So does the end justify the means? Well I guess that depends on you viewpoint. For sure it looks pretty odd seeing big excavators sat in the midst of the moor and hundreds of white bags everywhere but at least we know what is going on and that there’s a good cause behind it all…

Burbage and Hondkirk Moor Heather Works #01Burbage and Hondkirk Moor Heather Works #02

Also posted in Environmental

May 24th : Summer’s here (happy snappy)…

Sure looks as though summer’s here – at last – which coincides nicely with clearing the decks on other commitments (more anon…) so that work on photo acquisition on a whole variety of projects can get seriously underway…

I’m still figuring the whistles and bells out on the D800 and I’ve even shot a few video clips with it as well. I’m finding that it’s a real knock-out for shooting in low light. That said, the sun was out yesterday I was in happy snappy mode grabbing a few totally random shots during the day.

First up was the school run which finished at the English Institute of Sport in theDonValley. The former brown-field site now hosts a whole raft of monster hangers in which are housed any number of facilities. Incidentally, the site was part of the steel village for whichSheffieldwas rightly famous. So why did the school run end at the EIofS? Simple, ‘sport’s day’, and what a place to have the school sport’s day in – inspirational.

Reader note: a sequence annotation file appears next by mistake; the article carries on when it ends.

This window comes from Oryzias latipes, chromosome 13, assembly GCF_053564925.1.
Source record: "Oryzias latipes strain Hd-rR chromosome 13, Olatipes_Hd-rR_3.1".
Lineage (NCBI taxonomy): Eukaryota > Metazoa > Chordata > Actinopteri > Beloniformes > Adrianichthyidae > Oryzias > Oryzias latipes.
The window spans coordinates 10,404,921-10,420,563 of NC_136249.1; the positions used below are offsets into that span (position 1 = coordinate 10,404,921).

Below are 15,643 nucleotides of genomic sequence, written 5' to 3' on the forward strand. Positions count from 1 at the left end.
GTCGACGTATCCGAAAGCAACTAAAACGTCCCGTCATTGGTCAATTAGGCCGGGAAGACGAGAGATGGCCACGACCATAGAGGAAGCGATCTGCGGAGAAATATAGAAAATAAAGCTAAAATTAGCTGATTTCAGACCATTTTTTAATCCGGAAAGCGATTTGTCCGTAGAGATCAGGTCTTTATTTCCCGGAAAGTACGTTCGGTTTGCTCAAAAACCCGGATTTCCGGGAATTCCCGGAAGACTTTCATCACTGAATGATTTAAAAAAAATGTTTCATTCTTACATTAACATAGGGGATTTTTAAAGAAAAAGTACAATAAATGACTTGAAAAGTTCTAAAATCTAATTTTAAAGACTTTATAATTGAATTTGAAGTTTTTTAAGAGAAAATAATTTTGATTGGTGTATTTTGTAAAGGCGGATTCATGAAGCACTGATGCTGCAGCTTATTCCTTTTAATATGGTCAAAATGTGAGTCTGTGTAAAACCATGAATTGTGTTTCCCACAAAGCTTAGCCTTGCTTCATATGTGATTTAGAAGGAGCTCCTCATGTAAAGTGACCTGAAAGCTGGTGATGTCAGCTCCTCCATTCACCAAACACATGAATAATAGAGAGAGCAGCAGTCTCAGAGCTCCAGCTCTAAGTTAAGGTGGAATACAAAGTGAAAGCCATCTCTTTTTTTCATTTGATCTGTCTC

Second up was a few shots of a rapeseed field; the bright yellow flowering member of the Brassicaceae Family. Yeph, it sure is bright and yellow – plus it represents the third largest source of vegetable oil in the world, apparently. Makes a half decent pix too especially when set against a convenient line of trees and a blue sky.

Finally, the limestone dales of the Peak are in bloom at the moment, feed by the streams which run through them. You have to be careful though getting into position to capture them; bend down too much and you’ll sure find the stinging nettles!

 

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May 3rd : Snow, Rain and Front Covers…

April 2012 was one heck of a month with some highs and some lows. Yep, it snowed, it rained, the crags all got wet – oh yes, I got a new camera and a front cover on Climber magazine…

Weather stuff – what else – first. What made April’s weather seem even worse is that March was totally awesome; the third warmest on record. We all knew it wont last but boy, no one thought that the bubble would burst that quick and that April would be the wettest since records began – no less than 126.5mm of rain to be exact – nor that it would end with the crags as wet as they are!